The Future of Europe's Radical Right

Why the Politics of Race Are Here to Stay

Courtesy Reuters

For years, commentators and citizens overlooked a worrying trend in European politics: growing right-wing extremism, including staunch nativism. Until its defeat in last week's election, Denmark's ruling center-right coalition was allied with the forceful extreme-right Danish People's Party. In government, they had imposed tough immigration legislation and border controls that ran the country afoul of the other Schengen states. The Freedom Party, which is Euroskeptical, overtly anti-Muslim, and against dual citizenship, is one of the strongest parties in the Netherlands. In Italy, the neo-Fascist granddaughter of Benito Mussolini is a popular parliamentarian and a founding member of Silvio Berlusconi's People of Freedom party. The Northern League party, known for its anti-Islamism, is powerful in Italy's wealthy north. In France, the extreme-right leader of the Front National party, Marine Le Pen, is a serious contender in upcoming 2012 presidential election. All of these parties share a common vision of a "pure" Europe that excludes immigrant populations from everywhere else in the world.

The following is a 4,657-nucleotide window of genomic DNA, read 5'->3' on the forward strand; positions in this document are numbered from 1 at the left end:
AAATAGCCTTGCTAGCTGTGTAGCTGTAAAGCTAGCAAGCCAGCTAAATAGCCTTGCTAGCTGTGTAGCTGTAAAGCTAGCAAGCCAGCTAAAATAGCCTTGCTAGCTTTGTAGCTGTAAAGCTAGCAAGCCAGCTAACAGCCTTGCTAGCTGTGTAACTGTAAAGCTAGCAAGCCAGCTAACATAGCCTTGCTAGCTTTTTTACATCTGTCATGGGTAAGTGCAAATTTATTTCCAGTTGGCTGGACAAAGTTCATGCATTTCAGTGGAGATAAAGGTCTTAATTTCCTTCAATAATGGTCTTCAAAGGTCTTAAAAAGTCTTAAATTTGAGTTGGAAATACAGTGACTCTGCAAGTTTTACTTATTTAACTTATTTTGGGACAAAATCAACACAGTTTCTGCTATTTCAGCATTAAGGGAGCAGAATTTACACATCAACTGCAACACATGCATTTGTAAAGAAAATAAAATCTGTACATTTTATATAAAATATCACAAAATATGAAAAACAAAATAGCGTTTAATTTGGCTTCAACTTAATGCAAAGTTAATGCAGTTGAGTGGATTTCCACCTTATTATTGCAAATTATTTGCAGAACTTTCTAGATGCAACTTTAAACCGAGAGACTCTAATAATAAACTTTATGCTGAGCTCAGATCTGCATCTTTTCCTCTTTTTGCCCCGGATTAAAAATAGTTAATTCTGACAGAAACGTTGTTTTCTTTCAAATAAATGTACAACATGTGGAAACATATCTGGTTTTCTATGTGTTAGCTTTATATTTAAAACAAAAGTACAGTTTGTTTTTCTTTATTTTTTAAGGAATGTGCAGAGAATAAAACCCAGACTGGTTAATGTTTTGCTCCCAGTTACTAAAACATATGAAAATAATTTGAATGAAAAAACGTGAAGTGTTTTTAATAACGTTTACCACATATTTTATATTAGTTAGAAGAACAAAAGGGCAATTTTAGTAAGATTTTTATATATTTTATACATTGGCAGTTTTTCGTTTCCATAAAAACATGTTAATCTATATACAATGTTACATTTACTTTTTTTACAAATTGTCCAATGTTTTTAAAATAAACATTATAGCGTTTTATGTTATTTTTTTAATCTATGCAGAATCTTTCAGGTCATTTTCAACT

Even after the right-wing extremist Anders Behring Breivik, attacked government quarters and a children's camp this summer in Norway, the problem was still misunderstood. At first, many commentators could not believe that it was a radical right-winger who had attacked the existing order. Even after Breivik announced that he acted to save Europe from Islam and multiculturalism, and belonged to a pan-European unit committed to doing so, many journalists were skeptical. The extreme right is believed to be intimately linked to the ideas of nationalism and homeland defense. Why would someone on the right slaughter Norwegian citizens in defense of Europe?

In fact, Breivik represented an extreme form of pan-European rightism that has existed for decades. It harks back to the Nazis' quest to create a Euro-Fascist political order. After building up the Third Reich in Germany, the Nazis wanted to spread their order across Europe. Their plan made some strategic sense -- by spreading the regime  to the rest of Europe, Germany could have recruited a larger army (including international

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